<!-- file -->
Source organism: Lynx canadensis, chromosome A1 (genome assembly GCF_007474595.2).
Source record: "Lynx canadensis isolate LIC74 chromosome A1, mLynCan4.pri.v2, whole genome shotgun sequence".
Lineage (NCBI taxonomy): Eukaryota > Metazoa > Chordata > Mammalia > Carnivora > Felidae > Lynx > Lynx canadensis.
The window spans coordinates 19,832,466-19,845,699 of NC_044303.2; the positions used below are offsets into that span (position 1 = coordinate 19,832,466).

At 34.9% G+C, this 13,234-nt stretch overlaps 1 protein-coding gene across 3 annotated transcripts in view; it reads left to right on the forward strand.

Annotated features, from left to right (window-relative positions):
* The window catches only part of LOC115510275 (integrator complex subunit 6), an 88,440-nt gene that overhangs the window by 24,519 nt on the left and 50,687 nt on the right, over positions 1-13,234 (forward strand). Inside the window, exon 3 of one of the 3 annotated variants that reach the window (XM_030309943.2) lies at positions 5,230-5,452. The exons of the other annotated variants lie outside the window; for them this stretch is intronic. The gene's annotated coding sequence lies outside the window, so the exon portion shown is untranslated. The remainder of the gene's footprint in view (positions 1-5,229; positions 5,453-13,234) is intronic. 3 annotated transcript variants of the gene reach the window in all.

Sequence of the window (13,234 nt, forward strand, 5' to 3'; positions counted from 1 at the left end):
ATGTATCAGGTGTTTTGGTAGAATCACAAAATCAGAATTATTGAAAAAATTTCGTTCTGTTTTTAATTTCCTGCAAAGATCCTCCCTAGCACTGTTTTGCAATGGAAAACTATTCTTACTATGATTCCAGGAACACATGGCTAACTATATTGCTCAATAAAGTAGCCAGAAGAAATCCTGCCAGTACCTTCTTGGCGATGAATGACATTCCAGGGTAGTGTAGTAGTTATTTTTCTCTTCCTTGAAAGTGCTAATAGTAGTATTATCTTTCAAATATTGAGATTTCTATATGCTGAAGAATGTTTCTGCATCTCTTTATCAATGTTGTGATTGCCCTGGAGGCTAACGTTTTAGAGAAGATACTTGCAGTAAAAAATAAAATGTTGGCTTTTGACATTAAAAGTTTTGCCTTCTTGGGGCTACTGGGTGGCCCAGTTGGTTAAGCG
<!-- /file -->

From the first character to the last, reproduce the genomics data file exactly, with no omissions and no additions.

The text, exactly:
Source organism: Lynx canadensis, chromosome A1 (genome assembly GCF_007474595.2).
Source record: "Lynx canadensis isolate LIC74 chromosome A1, mLynCan4.pri.v2, whole genome shotgun sequence".
Lineage (NCBI taxonomy): Eukaryota > Metazoa > Chordata > Mammalia > Carnivora > Felidae > Lynx > Lynx canadensis.
The window spans coordinates 19,832,466-19,845,699 of NC_044303.2; the positions used below are offsets into that span (position 1 = coordinate 19,832,466).

At 34.9% G+C, this 13,234-nt stretch overlaps 1 protein-coding gene across 3 annotated transcripts in view; it reads left to right on the forward strand.

Annotated features, from left to right (window-relative positions):
* The window catches only part of LOC115510275 (integrator complex subunit 6), an 88,440-nt gene that overhangs the window by 24,519 nt on the left and 50,687 nt on the right, over positions 1-13,234 (forward strand). Inside the window, exon 3 of one of the 3 annotated variants that reach the window (XM_030309943.2) lies at positions 5,230-5,452. The exons of the other annotated variants lie outside the window; for them this stretch is intronic. The gene's annotated coding sequence lies outside the window, so the exon portion shown is untranslated. The remainder of the gene's footprint in view (positions 1-5,229; positions 5,453-13,234) is intronic. 3 annotated transcript variants of the gene reach the window in all.

Sequence of the window (13,234 nt, forward strand, 5' to 3'; positions counted from 1 at the left end):
ATGTATCAGGTGTTTTGGTAGAATCACAAAATCAGAATTATTGAAAAAATTTCGTTCTGTTTTTAATTTCCTGCAAAGATCCTCCCTAGCACTGTTTTGCAATGGAAAACTATTCTTACTATGATTCCAGGAACACATGGCTAACTATATTGCTCAATAAAGTAGCCAGAAGAAATCCTGCCAGTACCTTCTTGGCGATGAATGACATTCCAGGGTAGTGTAGTAGTTATTTTTCTCTTCCTTGAAAGTGCTAATAGTAGTATTATCTTTCAAATATTGAGATTTCTATATGCTGAAGAATGTTTCTGCATCTCTTTATCAATGTTGTGATTGCCCTGGAGGCTAACGTTTTAGAGAAGATACTTGCAGTAAAAAATAAAATGTTGGCTTTTGACATTAAAAGTTTTGCCTTCTTGGGGCTACTGGGTGGCCCAGTTGGTTAAGCG